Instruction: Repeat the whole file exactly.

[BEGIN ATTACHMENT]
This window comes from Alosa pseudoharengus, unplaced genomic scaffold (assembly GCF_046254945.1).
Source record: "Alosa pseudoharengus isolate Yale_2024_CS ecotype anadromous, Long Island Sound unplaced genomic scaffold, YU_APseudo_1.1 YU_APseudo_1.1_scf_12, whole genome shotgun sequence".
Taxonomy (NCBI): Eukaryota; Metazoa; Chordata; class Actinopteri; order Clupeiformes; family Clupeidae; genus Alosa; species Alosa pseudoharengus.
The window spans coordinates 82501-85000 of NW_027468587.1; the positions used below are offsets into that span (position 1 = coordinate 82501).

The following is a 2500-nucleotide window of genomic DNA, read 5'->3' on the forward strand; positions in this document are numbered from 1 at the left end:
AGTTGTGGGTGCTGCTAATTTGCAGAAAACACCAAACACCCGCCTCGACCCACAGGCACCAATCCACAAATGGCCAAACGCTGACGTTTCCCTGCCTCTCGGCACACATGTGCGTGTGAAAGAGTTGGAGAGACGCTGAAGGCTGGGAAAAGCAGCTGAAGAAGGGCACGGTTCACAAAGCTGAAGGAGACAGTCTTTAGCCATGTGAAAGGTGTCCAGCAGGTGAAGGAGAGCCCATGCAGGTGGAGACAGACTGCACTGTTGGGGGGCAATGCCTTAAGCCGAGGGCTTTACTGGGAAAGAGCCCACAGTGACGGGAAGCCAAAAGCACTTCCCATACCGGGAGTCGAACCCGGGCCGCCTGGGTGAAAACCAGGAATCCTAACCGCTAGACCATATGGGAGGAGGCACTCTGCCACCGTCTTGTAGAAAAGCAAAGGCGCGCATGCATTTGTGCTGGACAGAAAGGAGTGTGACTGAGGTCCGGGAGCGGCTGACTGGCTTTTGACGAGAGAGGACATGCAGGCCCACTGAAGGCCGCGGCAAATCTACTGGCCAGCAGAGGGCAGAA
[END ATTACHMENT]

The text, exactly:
This window comes from Alosa pseudoharengus, unplaced genomic scaffold (assembly GCF_046254945.1).
Source record: "Alosa pseudoharengus isolate Yale_2024_CS ecotype anadromous, Long Island Sound unplaced genomic scaffold, YU_APseudo_1.1 YU_APseudo_1.1_scf_12, whole genome shotgun sequence".
Taxonomy (NCBI): Eukaryota; Metazoa; Chordata; class Actinopteri; order Clupeiformes; family Clupeidae; genus Alosa; species Alosa pseudoharengus.
The window spans coordinates 82501-85000 of NW_027468587.1; the positions used below are offsets into that span (position 1 = coordinate 82501).

The following is a 2500-nucleotide window of genomic DNA, read 5'->3' on the forward strand; positions in this document are numbered from 1 at the left end:
AGTTGTGGGTGCTGCTAATTTGCAGAAAACACCAAACACCCGCCTCGACCCACAGGCACCAATCCACAAATGGCCAAACGCTGACGTTTCCCTGCCTCTCGGCACACATGTGCGTGTGAAAGAGTTGGAGAGACGCTGAAGGCTGGGAAAAGCAGCTGAAGAAGGGCACGGTTCACAAAGCTGAAGGAGACAGTCTTTAGCCATGTGAAAGGTGTCCAGCAGGTGAAGGAGAGCCCATGCAGGTGGAGACAGACTGCACTGTTGGGGGGCAATGCCTTAAGCCGAGGGCTTTACTGGGAAAGAGCCCACAGTGACGGGAAGCCAAAAGCACTTCCCATACCGGGAGTCGAACCCGGGCCGCCTGGGTGAAAACCAGGAATCCTAACCGCTAGACCATATGGGAGGAGGCACTCTGCCACCGTCTTGTAGAAAAGCAAAGGCGCGCATGCATTTGTGCTGGACAGAAAGGAGTGTGACTGAGGTCCGGGAGCGGCTGACTGGCTTTTGACGAGAGAGGACATGCAGGCCCACTGAAGGCCGCGGCAAATCTACTGGCCAGCAGAGGGCAGAA